There's a lot to be rediscovered about the agricultural aspect of whiskey production. I myself have only begun looking at it. There are a number of heirloom corn varieties, some still grown. Pre-1900 there seems to have been different kinds of corn for different uses. Some corns were considered "roasting corn", others were "creamer corn", etc. The field handling was quite a bit different then too. A lot of the corn grown today to geared towards that modern sweet palate as well has corn that can be handled by a combine, and who knows how those different handling characters effected the product. I just had this thought: how did these different varieties work in the mash? My guess is they break up more easily than modern corn which might have been why the old timers could get those high grain to water ratios. (I also suspect that a good amount of their corn naturally sprouted, and gave extra enzymes to help with the breakdown and starch conversion. Needs to be tested with practice, however.)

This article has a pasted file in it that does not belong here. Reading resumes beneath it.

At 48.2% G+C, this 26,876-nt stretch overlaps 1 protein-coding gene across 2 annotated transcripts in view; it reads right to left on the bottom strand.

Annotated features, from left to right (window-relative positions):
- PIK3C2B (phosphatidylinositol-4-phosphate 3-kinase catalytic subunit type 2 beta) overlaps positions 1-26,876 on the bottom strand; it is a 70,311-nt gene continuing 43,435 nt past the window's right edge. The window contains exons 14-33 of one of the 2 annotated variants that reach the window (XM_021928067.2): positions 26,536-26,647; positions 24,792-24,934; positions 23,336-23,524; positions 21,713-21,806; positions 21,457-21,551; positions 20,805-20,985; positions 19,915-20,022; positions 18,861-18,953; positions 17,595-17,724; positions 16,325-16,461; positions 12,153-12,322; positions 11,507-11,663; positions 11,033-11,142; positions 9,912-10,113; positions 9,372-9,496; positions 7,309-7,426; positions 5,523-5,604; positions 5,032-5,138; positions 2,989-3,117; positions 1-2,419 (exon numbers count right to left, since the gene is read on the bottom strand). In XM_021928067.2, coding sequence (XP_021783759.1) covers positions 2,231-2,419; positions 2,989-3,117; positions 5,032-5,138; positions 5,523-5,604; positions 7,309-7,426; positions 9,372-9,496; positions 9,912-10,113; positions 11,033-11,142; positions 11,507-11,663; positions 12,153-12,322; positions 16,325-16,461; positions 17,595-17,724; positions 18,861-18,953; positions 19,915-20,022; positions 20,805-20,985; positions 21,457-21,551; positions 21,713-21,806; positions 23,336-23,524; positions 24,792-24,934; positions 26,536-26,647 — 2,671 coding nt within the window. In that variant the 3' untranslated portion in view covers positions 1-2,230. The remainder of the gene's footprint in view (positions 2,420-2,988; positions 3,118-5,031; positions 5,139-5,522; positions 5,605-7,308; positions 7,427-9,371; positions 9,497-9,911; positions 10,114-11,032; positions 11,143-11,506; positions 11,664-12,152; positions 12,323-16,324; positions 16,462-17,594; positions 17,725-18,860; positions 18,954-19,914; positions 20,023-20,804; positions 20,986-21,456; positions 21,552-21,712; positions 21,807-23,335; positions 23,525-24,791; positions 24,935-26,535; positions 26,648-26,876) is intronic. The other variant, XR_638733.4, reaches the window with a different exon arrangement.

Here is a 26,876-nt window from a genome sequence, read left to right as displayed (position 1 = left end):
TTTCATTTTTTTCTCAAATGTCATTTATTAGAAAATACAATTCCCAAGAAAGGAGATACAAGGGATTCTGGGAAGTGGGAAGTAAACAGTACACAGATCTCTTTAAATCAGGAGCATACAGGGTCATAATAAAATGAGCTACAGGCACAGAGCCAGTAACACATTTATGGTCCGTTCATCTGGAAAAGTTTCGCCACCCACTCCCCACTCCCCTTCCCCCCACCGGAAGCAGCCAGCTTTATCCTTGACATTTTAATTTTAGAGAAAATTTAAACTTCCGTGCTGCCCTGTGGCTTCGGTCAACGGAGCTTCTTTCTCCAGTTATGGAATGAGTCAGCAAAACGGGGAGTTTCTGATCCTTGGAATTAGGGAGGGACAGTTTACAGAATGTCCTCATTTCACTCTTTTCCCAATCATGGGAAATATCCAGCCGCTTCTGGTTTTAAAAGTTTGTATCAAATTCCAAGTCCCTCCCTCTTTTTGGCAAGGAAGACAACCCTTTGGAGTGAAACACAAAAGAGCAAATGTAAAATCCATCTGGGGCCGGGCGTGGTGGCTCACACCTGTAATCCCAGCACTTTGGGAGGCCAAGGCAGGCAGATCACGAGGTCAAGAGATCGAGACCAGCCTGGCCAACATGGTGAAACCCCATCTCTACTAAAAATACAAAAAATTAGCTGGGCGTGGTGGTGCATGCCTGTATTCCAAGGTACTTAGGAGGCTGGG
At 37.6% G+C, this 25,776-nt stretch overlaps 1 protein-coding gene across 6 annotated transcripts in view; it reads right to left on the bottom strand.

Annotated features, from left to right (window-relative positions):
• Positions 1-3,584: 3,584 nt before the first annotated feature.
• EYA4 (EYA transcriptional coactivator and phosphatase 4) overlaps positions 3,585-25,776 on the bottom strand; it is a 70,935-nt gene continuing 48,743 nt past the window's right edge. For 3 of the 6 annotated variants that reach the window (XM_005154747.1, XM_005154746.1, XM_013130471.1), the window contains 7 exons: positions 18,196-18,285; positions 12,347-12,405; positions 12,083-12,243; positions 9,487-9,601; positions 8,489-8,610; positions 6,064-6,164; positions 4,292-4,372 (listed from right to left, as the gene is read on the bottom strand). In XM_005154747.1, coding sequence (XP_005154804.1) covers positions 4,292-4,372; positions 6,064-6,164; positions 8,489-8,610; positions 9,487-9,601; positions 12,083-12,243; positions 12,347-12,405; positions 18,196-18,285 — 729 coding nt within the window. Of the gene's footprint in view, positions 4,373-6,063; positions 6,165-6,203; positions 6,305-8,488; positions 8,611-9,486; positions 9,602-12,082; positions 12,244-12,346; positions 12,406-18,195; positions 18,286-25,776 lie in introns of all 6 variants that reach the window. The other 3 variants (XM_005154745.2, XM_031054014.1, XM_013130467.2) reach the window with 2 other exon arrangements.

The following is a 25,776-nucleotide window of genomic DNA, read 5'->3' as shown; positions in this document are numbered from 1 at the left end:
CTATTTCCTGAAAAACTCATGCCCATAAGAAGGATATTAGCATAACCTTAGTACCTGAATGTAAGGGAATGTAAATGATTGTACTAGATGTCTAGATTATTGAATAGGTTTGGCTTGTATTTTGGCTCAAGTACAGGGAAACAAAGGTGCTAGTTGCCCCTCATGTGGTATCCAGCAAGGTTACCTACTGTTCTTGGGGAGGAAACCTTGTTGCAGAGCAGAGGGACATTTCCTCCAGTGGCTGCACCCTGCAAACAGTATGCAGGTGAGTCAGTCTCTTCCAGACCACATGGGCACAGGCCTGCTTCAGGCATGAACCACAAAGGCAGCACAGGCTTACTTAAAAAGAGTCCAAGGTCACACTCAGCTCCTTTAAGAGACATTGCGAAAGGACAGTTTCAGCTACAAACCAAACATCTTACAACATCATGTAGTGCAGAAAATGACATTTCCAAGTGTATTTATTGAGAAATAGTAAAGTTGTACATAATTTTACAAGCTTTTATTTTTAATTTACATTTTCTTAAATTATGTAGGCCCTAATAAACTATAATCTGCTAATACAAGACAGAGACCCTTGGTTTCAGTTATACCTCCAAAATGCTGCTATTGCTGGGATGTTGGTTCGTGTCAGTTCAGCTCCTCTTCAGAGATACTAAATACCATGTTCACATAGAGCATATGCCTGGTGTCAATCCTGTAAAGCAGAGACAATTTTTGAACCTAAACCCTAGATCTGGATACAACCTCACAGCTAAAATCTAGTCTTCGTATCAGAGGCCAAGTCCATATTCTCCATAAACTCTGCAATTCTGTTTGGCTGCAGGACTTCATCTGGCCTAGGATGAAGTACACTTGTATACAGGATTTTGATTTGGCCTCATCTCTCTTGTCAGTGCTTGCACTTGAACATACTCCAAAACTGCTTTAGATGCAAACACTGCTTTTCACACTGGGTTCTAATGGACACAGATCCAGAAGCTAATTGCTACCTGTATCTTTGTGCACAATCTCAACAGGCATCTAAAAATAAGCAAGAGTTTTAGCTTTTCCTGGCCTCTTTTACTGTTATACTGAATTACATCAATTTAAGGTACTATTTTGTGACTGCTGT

Interestingly, much of the rye around here is all just "cover crop rye". The farmers don't even know if it has a variety name; it's just rye. Maybe rye wasn't differentiated so much.
So many experiments....
Cheryl Lins - Proprietor and distiller, Delaware Phoenix Distillery, Walton, NY